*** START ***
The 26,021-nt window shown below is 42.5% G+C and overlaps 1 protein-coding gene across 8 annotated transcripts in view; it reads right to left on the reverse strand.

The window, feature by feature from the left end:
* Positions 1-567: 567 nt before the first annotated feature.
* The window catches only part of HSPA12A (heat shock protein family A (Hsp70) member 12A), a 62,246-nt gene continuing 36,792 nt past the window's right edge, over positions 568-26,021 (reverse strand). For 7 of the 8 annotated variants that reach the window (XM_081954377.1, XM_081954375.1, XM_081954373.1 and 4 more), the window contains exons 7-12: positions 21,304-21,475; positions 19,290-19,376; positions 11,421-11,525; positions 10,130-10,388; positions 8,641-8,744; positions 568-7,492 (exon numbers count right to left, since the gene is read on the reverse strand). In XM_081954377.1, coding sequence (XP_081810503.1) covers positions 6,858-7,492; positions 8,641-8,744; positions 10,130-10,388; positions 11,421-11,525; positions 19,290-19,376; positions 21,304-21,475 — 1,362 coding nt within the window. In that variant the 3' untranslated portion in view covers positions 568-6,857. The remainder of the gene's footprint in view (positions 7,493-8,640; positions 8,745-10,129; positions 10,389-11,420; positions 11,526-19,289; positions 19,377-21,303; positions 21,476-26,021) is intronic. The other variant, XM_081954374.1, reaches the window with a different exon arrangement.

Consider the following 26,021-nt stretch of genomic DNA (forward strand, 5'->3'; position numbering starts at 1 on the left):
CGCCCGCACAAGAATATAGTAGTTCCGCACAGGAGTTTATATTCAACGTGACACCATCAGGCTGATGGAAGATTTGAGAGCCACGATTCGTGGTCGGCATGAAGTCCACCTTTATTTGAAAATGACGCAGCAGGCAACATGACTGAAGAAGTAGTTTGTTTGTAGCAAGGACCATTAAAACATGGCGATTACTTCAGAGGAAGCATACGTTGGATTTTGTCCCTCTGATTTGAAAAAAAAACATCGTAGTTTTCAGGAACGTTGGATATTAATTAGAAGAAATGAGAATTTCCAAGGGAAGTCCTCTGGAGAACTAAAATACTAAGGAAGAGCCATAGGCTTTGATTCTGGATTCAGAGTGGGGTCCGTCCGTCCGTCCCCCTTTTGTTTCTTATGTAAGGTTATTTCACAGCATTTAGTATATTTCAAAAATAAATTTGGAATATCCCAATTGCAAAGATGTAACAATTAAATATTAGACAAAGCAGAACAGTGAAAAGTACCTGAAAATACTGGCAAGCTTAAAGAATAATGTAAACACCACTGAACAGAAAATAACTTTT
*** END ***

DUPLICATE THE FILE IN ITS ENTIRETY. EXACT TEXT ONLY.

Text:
The 26,021-nt window shown below is 42.5% G+C and overlaps 1 protein-coding gene across 8 annotated transcripts in view; it reads right to left on the reverse strand.

The window, feature by feature from the left end:
* Positions 1-567: 567 nt before the first annotated feature.
* The window catches only part of HSPA12A (heat shock protein family A (Hsp70) member 12A), a 62,246-nt gene continuing 36,792 nt past the window's right edge, over positions 568-26,021 (reverse strand). For 7 of the 8 annotated variants that reach the window (XM_081954377.1, XM_081954375.1, XM_081954373.1 and 4 more), the window contains exons 7-12: positions 21,304-21,475; positions 19,290-19,376; positions 11,421-11,525; positions 10,130-10,388; positions 8,641-8,744; positions 568-7,492 (exon numbers count right to left, since the gene is read on the reverse strand). In XM_081954377.1, coding sequence (XP_081810503.1) covers positions 6,858-7,492; positions 8,641-8,744; positions 10,130-10,388; positions 11,421-11,525; positions 19,290-19,376; positions 21,304-21,475 — 1,362 coding nt within the window. In that variant the 3' untranslated portion in view covers positions 568-6,857. The remainder of the gene's footprint in view (positions 7,493-8,640; positions 8,745-10,129; positions 10,389-11,420; positions 11,526-19,289; positions 19,377-21,303; positions 21,476-26,021) is intronic. The other variant, XM_081954374.1, reaches the window with a different exon arrangement.

Consider the following 26,021-nt stretch of genomic DNA (forward strand, 5'->3'; position numbering starts at 1 on the left):
CGCCCGCACAAGAATATAGTAGTTCCGCACAGGAGTTTATATTCAACGTGACACCATCAGGCTGATGGAAGATTTGAGAGCCACGATTCGTGGTCGGCATGAAGTCCACCTTTATTTGAAAATGACGCAGCAGGCAACATGACTGAAGAAGTAGTTTGTTTGTAGCAAGGACCATTAAAACATGGCGATTACTTCAGAGGAAGCATACGTTGGATTTTGTCCCTCTGATTTGAAAAAAAAACATCGTAGTTTTCAGGAACGTTGGATATTAATTAGAAGAAATGAGAATTTCCAAGGGAAGTCCTCTGGAGAACTAAAATACTAAGGAAGAGCCATAGGCTTTGATTCTGGATTCAGAGTGGGGTCCGTCCGTCCGTCCCCCTTTTGTTTCTTATGTAAGGTTATTTCACAGCATTTAGTATATTTCAAAAATAAATTTGGAATATCCCAATTGCAAAGATGTAACAATTAAATATTAGACAAAGCAGAACAGTGAAAAGTACCTGAAAATACTGGCAAGCTTAAAGAATAATGTAAACACCACTGAACAGAAAATAACTTTT